As of the date of initial application of ASU 2016-02 and as of March 31, 2019, all of the Company’s lease obligations have lease terms that are less than twelve months. The Company’s lease arrangement for its office facility is cancellable within 30 days’ notice to its landlord and excludes any extension incentives or disincentives to renew for an extended period of time. In addition, the Company has drug storage arrangements with multiple storage providers that are cancellable at any time without penalty to the Company. In the three months ended March 31, 2019, the Company recognized approximately $0.2 million in short-term lease expense in its Statement of Operations.

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In June 2018, the FASB issued ASU 2018-07, Improvements to Nonemployee Share-Based Payment Accounting, which simplifies the accounting for share-based payments to nonemployees by aligning it with the accounting for share-based payments to employees, with certain exceptions. The new standard is effective for annual reporting periods beginning after December 15, 2018 with early adoption permitted. The Company adopted the new standard effective January 1, 2019. The adoption of this standard did not have a material impact on the Company’s consolidated financial statements.

Recently Issued Accounting Pronouncements

In June 2016, the FASB issued ASU 2016-13, Measurement of Credit Losses on Financial Instruments, (“ASU 2016-13”). This standard requires that for most financial assets, losses be based on an expected loss approach which includes estimates of losses over the life of exposure that considers historical, current and forecasted information. Expanded disclosures related to the methods used to estimate the losses as well as a specific disaggregation of balances for financial assets are also required. This standard is effective for annual periods beginning after December 15, 2019 and interim periods within those annual periods, with early adoption permitted for annual periods beginning after December 15, 2018. The Company is assessing the impact this standard will have on its consolidated financial statements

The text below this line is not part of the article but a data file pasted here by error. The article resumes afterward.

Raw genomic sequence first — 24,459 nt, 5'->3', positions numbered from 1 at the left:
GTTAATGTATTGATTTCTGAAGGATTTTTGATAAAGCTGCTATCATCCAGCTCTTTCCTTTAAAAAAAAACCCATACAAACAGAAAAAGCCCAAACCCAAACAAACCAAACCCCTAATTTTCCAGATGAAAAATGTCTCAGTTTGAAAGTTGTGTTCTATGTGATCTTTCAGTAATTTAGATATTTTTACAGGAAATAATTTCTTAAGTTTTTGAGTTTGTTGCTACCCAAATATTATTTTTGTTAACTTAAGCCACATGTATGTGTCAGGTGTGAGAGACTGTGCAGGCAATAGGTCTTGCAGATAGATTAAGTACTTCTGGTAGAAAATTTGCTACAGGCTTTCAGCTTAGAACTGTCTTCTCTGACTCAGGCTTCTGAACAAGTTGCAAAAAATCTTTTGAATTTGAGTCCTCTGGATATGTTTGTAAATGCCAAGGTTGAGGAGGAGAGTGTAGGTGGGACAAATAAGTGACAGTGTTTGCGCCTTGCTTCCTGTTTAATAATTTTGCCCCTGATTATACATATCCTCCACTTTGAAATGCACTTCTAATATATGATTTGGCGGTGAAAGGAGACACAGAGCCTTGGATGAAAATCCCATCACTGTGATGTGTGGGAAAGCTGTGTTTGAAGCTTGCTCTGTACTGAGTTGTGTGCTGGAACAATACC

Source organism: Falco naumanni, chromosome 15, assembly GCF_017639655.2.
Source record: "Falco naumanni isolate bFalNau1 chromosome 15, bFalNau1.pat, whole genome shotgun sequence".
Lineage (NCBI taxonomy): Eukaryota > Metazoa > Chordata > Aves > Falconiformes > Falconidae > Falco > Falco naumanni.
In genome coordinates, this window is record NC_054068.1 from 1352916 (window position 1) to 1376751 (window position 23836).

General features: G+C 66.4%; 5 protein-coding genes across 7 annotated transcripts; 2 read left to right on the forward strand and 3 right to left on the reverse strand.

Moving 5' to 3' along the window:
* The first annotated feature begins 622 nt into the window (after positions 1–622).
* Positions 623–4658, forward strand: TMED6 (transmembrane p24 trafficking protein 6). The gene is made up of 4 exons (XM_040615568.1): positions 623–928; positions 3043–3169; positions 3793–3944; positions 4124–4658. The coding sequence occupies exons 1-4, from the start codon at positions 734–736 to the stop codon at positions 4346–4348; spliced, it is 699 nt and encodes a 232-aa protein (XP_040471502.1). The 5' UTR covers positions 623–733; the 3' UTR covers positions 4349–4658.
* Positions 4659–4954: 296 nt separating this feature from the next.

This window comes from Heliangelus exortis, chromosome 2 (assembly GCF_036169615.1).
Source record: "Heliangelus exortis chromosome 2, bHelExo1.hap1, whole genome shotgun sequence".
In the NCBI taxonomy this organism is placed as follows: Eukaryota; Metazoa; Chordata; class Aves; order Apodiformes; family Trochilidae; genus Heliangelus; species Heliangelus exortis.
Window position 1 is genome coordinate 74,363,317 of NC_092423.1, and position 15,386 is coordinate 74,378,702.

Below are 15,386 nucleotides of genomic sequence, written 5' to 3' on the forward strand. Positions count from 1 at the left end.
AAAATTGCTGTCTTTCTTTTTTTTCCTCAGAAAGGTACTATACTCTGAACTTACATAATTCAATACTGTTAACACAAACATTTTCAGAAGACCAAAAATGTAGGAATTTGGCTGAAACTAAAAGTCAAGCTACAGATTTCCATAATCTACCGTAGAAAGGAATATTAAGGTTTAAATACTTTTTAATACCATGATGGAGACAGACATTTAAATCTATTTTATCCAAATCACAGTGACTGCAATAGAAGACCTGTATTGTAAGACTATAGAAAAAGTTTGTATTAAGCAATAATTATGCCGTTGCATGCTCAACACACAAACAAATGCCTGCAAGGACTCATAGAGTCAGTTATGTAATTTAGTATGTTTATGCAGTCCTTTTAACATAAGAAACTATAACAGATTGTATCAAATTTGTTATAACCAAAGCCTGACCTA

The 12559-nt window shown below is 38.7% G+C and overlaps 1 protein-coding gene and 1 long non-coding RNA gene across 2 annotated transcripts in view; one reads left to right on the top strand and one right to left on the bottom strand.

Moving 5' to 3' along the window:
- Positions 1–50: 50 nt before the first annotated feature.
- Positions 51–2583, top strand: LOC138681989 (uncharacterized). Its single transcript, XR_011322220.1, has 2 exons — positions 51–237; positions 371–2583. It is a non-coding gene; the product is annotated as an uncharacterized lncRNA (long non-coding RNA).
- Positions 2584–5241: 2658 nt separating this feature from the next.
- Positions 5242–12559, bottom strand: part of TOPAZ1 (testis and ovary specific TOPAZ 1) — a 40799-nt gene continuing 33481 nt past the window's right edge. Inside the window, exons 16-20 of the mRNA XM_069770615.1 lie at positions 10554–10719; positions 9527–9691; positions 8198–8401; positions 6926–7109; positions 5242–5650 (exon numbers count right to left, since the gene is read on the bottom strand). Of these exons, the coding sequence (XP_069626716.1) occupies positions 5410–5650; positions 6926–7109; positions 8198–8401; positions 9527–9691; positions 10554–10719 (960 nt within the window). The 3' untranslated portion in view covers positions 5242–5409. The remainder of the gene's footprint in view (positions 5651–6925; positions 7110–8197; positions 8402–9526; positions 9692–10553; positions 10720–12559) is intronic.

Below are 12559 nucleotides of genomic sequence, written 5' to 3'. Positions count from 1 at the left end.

In August 2018, the FASB issued ASU 2018-13, Fair Value Measurement (Topic 820): Disclosure Framework-Changes to the Disclosure Requirements for Fair Value Measurement (“ASU 2018-13”), which modifies the disclosure requirements for fair value measurements. The new standard is effective for the Company on January 1, 2020. Early adoption is permitted. The Company currently is evaluating the impact the adoption of ASU 2018-13 may have on its disclosures.

 

(4) Collaborations and License Agreements

AstraZeneca

In December 2018, the Company entered into a clinical supply agreement (the “AstraZeneca Agreement”) with a wholly-owned subsidiary of AstraZeneca PLC (“AstraZeneca”) to evaluate the safety and efficacy of AstraZeneca’s IMFINZI (durvalumab), a human monoclonal antibody directed against programmed death-ligand 1 (PD-L1), in combination with tivozanib in first-line HCC in a phase 1/2 study. The Company will serve as the study sponsor; each party will contribute the clinical supply of its study drug; and study costs will be otherwise shared equally. The phase 1 portion of the study is expected to commence in 2019. The Company did not incur any external costs under the AstraZeneca Agreement as of March 31, 2019.

Out-License Agreements

CANbridge

In March 2016, the Company entered a collaboration and license agreement with CANbridge (the “CANbridge Agreement”). Under the terms of the CANbridge Agreement, the Company granted CANbridge the exclusive right to develop, manufacture and commercialize AV-203, the Company’s proprietary ErbB3 (HER3) inhibitory antibody, for the diagnosis, treatment and prevention of disease in all countries outside of North America (the “CANbridge Licensed Territory”). In addition, CANbridge has the right of first refusal if the Company determines to out-license any North American rights. The parties have both agreed not to develop or commercialize any ErbB3 inhibitory antibody other than AV-203 during the term of the CANbridge Agreement.